Drying or dehydrating foods is a great way to increase their flavor potency. Dried bay leaves, for example, have three to four times more flavor than fresh ones! In addition, dehydrated bay leaves are a delicious seasoning to enhance various everyday recipes, such as meats, sauces, soups, among many others. So, learn here how to dry bay leaves, either naturally or using a dehydrator, an electric oven or a microwave, to enjoy the properties of this delicious spice!
Method 1 of 4: Drying the Bay Leaves Naturally
Step 1. Place one or two paper towels on a baking sheet
Use a baking sheet large enough to accommodate all the bay leaves so they don't touch each other. Also use enough paper towels to cover the entire pan with a layer of them.
Step 2. Spread the bay leaves across the paper towels
Do not overlap the sheets, so they have their own space and dry evenly. If you have a lot of bay leaves, use another baking sheet.
Do not mix bay leaves with other herbs as they will have different drying times
Step 3. Place the baking sheet in a warm, dry place with plenty of ventilation
The sink or kitchen table is the perfect place, as long as it doesn't hit direct sunlight, as this will cause the leaves to wither and turn brown.
Indirect sunlight is good, but not ideal either
Step 4. Turn the sheets after a week
Turning them over will allow each one to dry evenly and at the same rate. If some leaves seem to dry faster than others, check to see if you can't turn them over too soon, with only three to four days of dehydration.
Step 5. Leave them to dry for another week
If the leaves are still damp, soft, or dark green in places, let them dry for another three to seven days.
If some of the leaves are already dry, remove them from the baking sheet and store them in an airtight container
Step 6. Take the leaves off the stems and store them in an airtight container
Discard the stem and store the whole or chopped leaves in a zippered plastic bag or other airtight container in a cool, dark place at between 18 and 24 degrees Celsius.
- To chop or grind the leaves, break them with your fingers and crush each larger piece with the back of a spoon until you get a coarse, sandy texture. If you prefer, you can crush them using a mortar and pestle.
- Whole leaves retain their flavor and aroma longer than crushed ones.
- When properly stored, dried bay leaves can last up to a year.
Method 2 of 4: Using a Dehydrator
Step 1. Preheat the dehydrator to 35 to 45 °C for about 30 minutes
Leave it at 50 °C if you live in a high humidity region.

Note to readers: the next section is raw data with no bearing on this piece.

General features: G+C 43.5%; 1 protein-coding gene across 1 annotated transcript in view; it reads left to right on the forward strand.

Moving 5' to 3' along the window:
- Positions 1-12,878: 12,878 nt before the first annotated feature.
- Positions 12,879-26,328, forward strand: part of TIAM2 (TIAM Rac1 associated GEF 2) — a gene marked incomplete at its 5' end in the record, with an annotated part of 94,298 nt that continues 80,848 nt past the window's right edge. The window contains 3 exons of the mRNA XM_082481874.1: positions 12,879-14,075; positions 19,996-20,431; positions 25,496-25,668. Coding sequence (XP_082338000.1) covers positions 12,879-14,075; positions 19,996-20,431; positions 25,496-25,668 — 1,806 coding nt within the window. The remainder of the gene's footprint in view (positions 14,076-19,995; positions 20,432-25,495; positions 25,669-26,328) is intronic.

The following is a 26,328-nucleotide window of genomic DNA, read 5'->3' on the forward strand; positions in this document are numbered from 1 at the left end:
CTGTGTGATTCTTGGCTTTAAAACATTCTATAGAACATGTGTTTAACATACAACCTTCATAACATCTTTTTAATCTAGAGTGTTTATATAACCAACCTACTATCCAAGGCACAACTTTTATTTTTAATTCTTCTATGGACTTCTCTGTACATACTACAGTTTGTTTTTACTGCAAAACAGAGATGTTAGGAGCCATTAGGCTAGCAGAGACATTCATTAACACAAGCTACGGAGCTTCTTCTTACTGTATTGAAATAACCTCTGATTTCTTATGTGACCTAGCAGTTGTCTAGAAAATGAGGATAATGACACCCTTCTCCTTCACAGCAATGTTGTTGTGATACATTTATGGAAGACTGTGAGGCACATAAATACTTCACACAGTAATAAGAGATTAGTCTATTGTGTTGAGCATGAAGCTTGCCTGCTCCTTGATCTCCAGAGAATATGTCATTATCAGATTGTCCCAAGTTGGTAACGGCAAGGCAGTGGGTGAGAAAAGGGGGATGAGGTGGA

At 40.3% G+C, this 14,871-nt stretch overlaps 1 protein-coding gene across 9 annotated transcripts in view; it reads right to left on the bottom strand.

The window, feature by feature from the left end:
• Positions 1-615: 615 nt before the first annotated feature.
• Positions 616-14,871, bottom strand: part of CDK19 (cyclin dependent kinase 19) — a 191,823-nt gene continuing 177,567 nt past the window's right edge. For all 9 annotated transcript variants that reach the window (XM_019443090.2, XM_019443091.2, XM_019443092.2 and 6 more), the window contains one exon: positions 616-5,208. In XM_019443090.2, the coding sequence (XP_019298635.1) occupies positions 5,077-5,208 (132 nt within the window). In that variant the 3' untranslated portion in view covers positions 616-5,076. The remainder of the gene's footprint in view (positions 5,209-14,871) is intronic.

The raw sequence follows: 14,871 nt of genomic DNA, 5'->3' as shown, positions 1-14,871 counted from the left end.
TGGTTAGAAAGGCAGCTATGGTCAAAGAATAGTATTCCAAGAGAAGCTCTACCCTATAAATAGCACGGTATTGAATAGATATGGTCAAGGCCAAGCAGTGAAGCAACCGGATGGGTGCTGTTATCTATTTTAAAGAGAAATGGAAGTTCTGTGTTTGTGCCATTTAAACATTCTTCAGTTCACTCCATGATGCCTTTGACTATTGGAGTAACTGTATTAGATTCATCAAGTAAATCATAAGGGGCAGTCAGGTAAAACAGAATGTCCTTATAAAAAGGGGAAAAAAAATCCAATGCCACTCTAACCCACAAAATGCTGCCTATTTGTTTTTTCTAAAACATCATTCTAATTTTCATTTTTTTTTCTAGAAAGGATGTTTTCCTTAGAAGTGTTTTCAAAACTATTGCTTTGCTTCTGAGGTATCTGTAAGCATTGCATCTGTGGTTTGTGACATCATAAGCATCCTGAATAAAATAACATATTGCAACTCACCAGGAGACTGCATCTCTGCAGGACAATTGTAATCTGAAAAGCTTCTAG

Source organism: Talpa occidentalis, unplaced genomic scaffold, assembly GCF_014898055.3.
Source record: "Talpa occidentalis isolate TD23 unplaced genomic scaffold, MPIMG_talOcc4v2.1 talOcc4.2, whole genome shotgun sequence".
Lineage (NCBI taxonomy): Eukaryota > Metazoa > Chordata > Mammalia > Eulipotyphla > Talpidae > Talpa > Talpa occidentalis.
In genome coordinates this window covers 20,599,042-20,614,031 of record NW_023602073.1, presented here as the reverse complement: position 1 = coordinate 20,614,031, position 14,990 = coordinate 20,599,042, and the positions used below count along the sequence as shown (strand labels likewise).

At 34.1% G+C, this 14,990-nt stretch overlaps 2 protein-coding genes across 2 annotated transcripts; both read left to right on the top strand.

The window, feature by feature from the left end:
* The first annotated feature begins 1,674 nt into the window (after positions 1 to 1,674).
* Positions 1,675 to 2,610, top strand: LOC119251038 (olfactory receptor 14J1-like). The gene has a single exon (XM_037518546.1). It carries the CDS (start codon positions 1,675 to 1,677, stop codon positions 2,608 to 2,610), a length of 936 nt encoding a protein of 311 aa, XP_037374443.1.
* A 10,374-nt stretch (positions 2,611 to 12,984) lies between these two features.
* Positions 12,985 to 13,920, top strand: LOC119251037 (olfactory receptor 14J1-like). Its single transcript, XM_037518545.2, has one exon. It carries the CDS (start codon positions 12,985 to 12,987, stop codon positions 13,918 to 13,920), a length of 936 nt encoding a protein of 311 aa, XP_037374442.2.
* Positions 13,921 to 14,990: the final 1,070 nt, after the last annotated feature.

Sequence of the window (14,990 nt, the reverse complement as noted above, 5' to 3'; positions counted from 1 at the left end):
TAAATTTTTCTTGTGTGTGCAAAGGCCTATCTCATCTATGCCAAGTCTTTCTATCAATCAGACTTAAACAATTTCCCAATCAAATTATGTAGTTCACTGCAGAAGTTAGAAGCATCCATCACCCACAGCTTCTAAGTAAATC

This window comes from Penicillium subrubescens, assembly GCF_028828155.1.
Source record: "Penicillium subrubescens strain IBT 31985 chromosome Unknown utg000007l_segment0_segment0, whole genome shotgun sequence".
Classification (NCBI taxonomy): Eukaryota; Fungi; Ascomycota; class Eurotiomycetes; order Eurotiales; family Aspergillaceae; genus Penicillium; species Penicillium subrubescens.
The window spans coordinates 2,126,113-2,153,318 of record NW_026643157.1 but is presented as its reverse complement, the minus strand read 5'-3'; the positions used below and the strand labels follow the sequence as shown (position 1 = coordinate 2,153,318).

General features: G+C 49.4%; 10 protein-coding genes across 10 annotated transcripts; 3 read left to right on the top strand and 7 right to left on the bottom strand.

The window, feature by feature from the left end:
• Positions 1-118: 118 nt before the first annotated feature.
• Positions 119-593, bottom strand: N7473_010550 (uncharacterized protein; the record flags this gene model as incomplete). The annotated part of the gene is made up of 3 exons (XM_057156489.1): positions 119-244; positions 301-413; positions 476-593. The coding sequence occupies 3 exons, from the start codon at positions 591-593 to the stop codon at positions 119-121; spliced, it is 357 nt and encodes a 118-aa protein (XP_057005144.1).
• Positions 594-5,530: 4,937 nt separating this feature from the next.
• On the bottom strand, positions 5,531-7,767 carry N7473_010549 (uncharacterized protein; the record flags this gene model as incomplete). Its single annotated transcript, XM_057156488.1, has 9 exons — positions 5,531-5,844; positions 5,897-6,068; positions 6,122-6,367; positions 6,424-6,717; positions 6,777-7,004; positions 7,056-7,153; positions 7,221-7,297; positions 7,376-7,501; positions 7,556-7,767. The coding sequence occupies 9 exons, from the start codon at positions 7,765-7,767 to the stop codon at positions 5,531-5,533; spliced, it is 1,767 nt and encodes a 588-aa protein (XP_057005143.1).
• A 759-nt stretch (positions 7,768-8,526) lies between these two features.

Read your dehydrator's instruction manual first to see if it reaches the suggested temperatures for drying bay leaves
Step 2. Wash bay leaves under fresh water
Gently massage the leaves to remove all dust and debris by holding them under a low-pressure stream of water (just turn on the faucet slightly). Then, gather a bundle of leaves and shake it gently to remove excess water, then dry them with a paper towel.
- You can also put the leaves in a sieve and shake them with your fingers.
- Allow them to dry completely for one to two hours before placing them in the dehydrator.
Step 3. Arrange the sheets in the dehydrator trays in a single layer
They cannot be leaning against or overlapping each other, as they will not dry unevenly. If the dehydrator has multiple trays, use as many as needed for the amount of bay leaf you are dehydrating.
If your dehydrator has several stacked trays, the top one will be the coldest and will take longer to dry the bay leaf. Then use the bottom trays to dehydrate the leaves more quickly
Step 4. Let the leaves dry for one to four hours, checking them out every hour
Bay leaves can take one to four hours to dry completely, depending on your dehydrator and the humidity level in the air. So if they aren't brittle and crunchy after an hour, leave them for another 30 minutes to an hour before checking again.
Read the instruction manual that came with the dehydrator to see if it offers any suggested drying time for this case
Step 5. Take the bay leaves out of the dehydrator and let it cool
They will be dehydrated when they start to curl or disintegrate and the stems start to break down. When they're done, let the tray cool in the kitchen sink for an hour.
Avoid exposing dried leaves to direct sunlight while they are cooling
Step 6. Remove the stems and store the dried leaves in a plastic bag or other airtight container
Carefully separate the leaves from the stalks and store them in an airtight container, either whole to retain more flavor, or chopped if not using the whole leaves in recipes.
- Store them in a cool, dark place between 18 and 24 °C.
- Throw the stalks in a garden or use them for compost.
Method 3 of 4: Drying the bay leaves in an electric oven
Step 1. Turn the oven on at the lowest possible temperature